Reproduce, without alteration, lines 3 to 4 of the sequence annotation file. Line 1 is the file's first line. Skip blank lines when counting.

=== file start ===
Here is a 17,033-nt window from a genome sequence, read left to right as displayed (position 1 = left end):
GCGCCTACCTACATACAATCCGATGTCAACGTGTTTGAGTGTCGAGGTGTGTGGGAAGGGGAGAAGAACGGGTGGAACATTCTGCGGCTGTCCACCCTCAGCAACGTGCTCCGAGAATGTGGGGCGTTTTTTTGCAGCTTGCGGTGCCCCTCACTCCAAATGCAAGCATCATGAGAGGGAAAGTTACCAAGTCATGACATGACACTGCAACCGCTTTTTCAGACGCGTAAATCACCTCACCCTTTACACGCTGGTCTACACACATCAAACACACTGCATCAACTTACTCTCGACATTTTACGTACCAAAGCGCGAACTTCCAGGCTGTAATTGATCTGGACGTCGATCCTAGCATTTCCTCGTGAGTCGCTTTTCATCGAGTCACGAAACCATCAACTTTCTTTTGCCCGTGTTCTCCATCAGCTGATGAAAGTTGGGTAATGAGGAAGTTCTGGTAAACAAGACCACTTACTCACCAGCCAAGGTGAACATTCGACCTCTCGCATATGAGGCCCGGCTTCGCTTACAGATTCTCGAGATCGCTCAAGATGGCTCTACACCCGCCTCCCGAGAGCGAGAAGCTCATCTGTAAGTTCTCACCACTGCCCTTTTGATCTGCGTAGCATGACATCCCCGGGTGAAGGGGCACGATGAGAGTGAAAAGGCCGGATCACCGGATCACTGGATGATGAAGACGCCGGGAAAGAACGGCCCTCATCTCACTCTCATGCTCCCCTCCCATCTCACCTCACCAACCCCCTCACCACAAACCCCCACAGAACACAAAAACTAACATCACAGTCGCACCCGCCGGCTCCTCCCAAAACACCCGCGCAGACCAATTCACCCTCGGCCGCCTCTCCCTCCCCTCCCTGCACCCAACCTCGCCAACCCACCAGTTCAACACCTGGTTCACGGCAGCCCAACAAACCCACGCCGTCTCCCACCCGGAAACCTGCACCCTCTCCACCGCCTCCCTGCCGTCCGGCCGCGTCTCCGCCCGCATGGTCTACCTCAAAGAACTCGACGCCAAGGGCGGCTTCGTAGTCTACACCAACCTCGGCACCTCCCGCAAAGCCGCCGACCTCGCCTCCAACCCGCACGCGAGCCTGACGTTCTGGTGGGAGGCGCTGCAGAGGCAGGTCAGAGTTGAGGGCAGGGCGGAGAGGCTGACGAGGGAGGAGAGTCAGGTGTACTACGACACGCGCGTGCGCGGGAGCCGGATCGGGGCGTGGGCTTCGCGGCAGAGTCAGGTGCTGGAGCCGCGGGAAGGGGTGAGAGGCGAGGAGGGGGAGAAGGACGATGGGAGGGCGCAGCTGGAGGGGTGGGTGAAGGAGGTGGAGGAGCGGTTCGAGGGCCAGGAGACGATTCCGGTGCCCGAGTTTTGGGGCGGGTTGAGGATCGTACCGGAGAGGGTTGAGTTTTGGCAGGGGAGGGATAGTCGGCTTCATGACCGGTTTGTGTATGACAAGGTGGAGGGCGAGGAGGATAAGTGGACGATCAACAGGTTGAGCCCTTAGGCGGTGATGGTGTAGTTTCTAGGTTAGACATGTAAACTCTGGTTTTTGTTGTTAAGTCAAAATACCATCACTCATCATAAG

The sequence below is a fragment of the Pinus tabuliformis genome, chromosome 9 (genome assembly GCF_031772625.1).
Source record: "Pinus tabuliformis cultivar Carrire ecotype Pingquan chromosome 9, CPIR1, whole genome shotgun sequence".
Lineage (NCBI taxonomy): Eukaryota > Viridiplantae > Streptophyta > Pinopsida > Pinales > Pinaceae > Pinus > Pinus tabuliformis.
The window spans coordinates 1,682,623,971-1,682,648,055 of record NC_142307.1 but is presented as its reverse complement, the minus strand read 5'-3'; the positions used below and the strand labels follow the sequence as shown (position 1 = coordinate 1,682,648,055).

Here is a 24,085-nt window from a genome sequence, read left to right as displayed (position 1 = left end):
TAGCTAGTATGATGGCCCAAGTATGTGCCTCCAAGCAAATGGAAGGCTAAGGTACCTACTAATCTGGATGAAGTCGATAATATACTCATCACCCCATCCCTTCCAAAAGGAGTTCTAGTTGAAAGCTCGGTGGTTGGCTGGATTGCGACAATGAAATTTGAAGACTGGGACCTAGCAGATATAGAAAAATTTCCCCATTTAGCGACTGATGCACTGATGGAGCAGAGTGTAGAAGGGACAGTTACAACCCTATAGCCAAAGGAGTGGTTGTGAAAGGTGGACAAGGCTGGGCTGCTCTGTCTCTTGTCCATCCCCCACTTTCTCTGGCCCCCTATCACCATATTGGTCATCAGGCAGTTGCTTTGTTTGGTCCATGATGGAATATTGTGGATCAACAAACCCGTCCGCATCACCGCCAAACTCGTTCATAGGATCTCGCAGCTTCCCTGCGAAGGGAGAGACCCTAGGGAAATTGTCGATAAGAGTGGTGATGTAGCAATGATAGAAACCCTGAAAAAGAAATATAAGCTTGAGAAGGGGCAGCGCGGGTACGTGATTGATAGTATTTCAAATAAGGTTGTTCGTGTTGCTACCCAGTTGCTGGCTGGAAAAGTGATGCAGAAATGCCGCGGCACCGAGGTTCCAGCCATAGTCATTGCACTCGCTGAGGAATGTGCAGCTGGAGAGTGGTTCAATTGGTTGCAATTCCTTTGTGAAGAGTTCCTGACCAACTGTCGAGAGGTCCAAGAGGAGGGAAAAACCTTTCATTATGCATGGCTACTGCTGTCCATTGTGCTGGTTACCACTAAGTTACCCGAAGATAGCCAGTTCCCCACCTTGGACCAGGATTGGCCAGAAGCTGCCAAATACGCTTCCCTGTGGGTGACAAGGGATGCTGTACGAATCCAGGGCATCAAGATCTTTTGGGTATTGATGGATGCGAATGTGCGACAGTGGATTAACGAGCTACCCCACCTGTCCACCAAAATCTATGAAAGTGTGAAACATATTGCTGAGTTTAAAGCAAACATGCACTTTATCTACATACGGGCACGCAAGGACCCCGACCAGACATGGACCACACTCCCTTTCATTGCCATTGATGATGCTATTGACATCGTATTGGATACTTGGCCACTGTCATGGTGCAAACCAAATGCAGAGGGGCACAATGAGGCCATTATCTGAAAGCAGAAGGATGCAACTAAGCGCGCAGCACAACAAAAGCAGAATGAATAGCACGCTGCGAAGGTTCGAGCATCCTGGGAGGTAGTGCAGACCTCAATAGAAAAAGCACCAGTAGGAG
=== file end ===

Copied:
The sequence below is a fragment of the Pinus tabuliformis genome, chromosome 9 (genome assembly GCF_031772625.1).
Source record: "Pinus tabuliformis cultivar Carrire ecotype Pingquan chromosome 9, CPIR1, whole genome shotgun sequence".